- Moderated poster presentation
- Open Access
Initial results of a new very rapid rest/regadenoson stress myocardial perfusion protocol in patients with atrial fibrillation
© Chang et al.; licensee BioMed Central Ltd. 2014
- Published: 16 January 2014
- Myocardial Perfusion
- Cardiovascular Magnetic Resonance
- Atrial Fibrillation Patient
- Obstructive Coronary Artery Disease
Cardiovascular magnetic resonance (CMR) myocardial perfusion is a well established method for detection of significant obstructive coronary artery disease (CAD). In patients with arrhythmias, standard methods using ECG-gating can result in poor image quality. Additionally, with typical stress/rest protocols, a true rest state may not be achieved after administration of regadenoson. However, rest-first may present issues with peri-infarct ischemia and so here we give little time for late enhancement by keeping rest and stress perfusion scans close in time. Given these issues, the two-fold aim of this study is to evaluate the accuracy of a rapid rest-first protocol using an ungated myocardial image pulse sequence.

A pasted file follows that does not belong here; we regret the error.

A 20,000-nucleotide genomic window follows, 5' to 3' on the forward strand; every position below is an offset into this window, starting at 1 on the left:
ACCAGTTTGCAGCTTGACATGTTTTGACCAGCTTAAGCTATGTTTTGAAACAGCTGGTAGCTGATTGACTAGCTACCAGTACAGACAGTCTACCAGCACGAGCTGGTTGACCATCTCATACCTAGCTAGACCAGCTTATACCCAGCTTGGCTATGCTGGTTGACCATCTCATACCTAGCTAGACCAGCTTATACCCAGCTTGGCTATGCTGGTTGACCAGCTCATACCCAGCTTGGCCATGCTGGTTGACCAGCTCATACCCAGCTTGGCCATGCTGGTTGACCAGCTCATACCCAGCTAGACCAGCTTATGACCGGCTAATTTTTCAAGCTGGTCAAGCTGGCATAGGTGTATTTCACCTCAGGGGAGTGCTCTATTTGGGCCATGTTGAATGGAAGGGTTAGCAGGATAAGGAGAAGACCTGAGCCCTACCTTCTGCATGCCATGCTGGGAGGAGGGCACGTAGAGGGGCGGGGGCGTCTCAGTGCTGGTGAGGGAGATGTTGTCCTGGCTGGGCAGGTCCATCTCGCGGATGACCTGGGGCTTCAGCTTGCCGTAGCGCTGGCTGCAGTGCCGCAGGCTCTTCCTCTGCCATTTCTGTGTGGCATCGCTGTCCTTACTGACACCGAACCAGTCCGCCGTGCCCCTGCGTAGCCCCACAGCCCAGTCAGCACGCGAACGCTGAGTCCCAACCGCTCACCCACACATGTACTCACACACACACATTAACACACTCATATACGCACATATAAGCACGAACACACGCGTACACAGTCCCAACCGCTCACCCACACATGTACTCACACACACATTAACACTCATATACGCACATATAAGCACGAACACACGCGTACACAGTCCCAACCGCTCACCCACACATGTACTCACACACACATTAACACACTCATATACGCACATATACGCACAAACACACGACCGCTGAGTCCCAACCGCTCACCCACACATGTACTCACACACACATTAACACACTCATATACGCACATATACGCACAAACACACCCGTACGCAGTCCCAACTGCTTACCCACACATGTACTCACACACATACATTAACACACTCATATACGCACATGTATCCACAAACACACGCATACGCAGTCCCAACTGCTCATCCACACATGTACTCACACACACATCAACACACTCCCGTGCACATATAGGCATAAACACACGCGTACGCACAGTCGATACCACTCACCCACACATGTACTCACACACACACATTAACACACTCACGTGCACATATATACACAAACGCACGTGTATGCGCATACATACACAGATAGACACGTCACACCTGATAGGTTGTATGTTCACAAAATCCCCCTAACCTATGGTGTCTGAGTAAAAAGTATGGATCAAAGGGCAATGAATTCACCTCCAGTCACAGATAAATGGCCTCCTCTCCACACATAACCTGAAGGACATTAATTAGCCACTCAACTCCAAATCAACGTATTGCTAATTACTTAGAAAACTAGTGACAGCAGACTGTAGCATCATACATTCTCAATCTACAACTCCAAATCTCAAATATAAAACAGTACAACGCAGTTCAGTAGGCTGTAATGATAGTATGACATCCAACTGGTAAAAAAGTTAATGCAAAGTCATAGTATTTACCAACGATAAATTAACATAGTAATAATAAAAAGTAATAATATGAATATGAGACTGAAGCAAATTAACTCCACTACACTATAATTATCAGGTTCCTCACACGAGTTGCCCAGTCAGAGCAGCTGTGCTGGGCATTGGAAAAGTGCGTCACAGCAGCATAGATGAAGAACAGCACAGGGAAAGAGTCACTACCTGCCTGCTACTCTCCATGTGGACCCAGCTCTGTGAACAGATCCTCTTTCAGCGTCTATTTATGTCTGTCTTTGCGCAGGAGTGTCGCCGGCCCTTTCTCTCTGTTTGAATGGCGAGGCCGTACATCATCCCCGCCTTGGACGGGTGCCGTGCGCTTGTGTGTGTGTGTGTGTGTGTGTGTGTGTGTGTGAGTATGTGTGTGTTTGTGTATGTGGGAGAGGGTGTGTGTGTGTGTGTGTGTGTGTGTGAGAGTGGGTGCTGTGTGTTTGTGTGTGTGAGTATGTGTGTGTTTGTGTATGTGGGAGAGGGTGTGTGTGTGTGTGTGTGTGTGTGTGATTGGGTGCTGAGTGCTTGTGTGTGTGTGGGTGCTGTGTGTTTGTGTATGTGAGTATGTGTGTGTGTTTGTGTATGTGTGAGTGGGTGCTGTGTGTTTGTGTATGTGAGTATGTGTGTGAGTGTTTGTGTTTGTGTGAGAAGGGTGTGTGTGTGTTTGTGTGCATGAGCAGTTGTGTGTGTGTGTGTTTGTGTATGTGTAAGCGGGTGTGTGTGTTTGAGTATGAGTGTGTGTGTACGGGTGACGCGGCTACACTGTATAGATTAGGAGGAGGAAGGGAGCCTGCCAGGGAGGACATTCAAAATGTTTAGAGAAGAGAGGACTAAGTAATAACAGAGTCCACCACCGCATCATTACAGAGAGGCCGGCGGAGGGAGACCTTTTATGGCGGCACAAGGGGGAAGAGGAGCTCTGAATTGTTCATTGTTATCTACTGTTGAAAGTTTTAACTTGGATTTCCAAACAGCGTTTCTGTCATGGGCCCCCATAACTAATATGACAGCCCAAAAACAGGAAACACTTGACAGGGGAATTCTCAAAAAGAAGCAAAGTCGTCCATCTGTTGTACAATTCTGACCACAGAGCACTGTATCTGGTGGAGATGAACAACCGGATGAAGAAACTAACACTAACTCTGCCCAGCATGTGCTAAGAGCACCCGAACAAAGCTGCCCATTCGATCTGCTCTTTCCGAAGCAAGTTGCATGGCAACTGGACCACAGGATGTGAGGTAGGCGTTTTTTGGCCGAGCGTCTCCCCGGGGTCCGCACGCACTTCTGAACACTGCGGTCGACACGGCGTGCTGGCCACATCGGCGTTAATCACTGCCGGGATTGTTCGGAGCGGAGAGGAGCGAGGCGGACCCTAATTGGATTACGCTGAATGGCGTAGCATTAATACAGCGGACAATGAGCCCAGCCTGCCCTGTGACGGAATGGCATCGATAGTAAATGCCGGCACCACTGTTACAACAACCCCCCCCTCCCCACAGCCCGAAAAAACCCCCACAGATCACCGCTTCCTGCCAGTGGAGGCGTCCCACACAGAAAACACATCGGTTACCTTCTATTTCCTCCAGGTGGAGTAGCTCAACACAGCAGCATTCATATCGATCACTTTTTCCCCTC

Sensitivity and specificity of this CMR perfusion in the detection of significant coronary lesions were 1 and 0.88, respectively. Average quality of the readings was 3.8 ± 0.8 for both rest and stress perfusion images. Average scan-time for rest/stress perfusion imaging acquisition including time of pharmaceutical injection was 6.5 ± 4.0 minutes.
Initial results for this ongoing rest/regadenoson stress protocol using an ungated myocardial perfusion sequence yielded high sensitivity and specificity for the detection of significant CAD with good image quality. This combination of a novel protocol and an ungated radial sequence addresses the concerns of lingering hyperemia with regadenoson along with problematic gating in arrhythmias.
Astellas Pharma Inc.
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